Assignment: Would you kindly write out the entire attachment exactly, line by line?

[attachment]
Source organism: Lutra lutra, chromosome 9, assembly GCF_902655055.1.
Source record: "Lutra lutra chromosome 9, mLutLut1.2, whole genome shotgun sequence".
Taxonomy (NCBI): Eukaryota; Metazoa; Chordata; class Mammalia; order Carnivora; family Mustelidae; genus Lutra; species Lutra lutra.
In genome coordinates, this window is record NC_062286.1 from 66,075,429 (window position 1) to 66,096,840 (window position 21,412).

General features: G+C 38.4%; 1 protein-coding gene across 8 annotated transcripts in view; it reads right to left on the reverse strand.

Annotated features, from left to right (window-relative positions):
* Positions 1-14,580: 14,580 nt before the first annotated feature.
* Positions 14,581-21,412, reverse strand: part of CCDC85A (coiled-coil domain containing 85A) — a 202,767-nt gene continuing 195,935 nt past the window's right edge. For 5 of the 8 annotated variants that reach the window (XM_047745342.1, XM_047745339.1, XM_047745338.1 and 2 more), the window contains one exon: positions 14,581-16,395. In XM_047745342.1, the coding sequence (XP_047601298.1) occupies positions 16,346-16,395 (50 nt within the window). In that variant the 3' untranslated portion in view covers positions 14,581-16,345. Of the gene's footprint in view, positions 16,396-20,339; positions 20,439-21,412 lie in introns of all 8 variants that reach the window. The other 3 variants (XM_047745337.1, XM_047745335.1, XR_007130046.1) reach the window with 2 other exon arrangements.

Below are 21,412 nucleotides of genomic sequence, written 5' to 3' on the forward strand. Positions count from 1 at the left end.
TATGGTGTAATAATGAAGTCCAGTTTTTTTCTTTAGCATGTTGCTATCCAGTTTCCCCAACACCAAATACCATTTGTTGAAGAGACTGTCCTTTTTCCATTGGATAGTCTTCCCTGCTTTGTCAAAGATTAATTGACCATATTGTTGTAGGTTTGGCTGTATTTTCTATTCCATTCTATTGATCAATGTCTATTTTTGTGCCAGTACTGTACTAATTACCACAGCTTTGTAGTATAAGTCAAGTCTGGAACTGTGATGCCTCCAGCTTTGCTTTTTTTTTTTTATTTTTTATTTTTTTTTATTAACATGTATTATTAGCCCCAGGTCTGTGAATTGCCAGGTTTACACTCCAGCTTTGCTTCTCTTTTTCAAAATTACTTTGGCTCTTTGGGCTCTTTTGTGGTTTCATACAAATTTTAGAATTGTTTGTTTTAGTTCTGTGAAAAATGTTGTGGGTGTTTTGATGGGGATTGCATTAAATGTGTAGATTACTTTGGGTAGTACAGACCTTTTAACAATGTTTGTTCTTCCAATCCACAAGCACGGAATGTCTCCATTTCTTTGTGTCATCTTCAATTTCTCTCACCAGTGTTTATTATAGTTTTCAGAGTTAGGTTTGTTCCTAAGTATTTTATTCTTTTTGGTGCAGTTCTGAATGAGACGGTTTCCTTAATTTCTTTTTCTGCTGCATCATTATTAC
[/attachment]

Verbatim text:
Source organism: Lutra lutra, chromosome 9, assembly GCF_902655055.1.
Source record: "Lutra lutra chromosome 9, mLutLut1.2, whole genome shotgun sequence".
Taxonomy (NCBI): Eukaryota; Metazoa; Chordata; class Mammalia; order Carnivora; family Mustelidae; genus Lutra; species Lutra lutra.
In genome coordinates, this window is record NC_062286.1 from 66,075,429 (window position 1) to 66,096,840 (window position 21,412).

General features: G+C 38.4%; 1 protein-coding gene across 8 annotated transcripts in view; it reads right to left on the reverse strand.

Annotated features, from left to right (window-relative positions):
* Positions 1-14,580: 14,580 nt before the first annotated feature.
* Positions 14,581-21,412, reverse strand: part of CCDC85A (coiled-coil domain containing 85A) — a 202,767-nt gene continuing 195,935 nt past the window's right edge. For 5 of the 8 annotated variants that reach the window (XM_047745342.1, XM_047745339.1, XM_047745338.1 and 2 more), the window contains one exon: positions 14,581-16,395. In XM_047745342.1, the coding sequence (XP_047601298.1) occupies positions 16,346-16,395 (50 nt within the window). In that variant the 3' untranslated portion in view covers positions 14,581-16,345. Of the gene's footprint in view, positions 16,396-20,339; positions 20,439-21,412 lie in introns of all 8 variants that reach the window. The other 3 variants (XM_047745337.1, XM_047745335.1, XR_007130046.1) reach the window with 2 other exon arrangements.

Below are 21,412 nucleotides of genomic sequence, written 5' to 3' on the forward strand. Positions count from 1 at the left end.
TATGGTGTAATAATGAAGTCCAGTTTTTTTCTTTAGCATGTTGCTATCCAGTTTCCCCAACACCAAATACCATTTGTTGAAGAGACTGTCCTTTTTCCATTGGATAGTCTTCCCTGCTTTGTCAAAGATTAATTGACCATATTGTTGTAGGTTTGGCTGTATTTTCTATTCCATTCTATTGATCAATGTCTATTTTTGTGCCAGTACTGTACTAATTACCACAGCTTTGTAGTATAAGTCAAGTCTGGAACTGTGATGCCTCCAGCTTTGCTTTTTTTTTTTTATTTTTTATTTTTTTTTATTAACATGTATTATTAGCCCCAGGTCTGTGAATTGCCAGGTTTACACTCCAGCTTTGCTTCTCTTTTTCAAAATTACTTTGGCTCTTTGGGCTCTTTTGTGGTTTCATACAAATTTTAGAATTGTTTGTTTTAGTTCTGTGAAAAATGTTGTGGGTGTTTTGATGGGGATTGCATTAAATGTGTAGATTACTTTGGGTAGTACAGACCTTTTAACAATGTTTGTTCTTCCAATCCACAAGCACGGAATGTCTCCATTTCTTTGTGTCATCTTCAATTTCTCTCACCAGTGTTTATTATAGTTTTCAGAGTTAGGTTTGTTCCTAAGTATTTTATTCTTTTTGGTGCAGTTCTGAATGAGACGGTTTCCTTAATTTCTTTTTCTGCTGCATCATTATTAC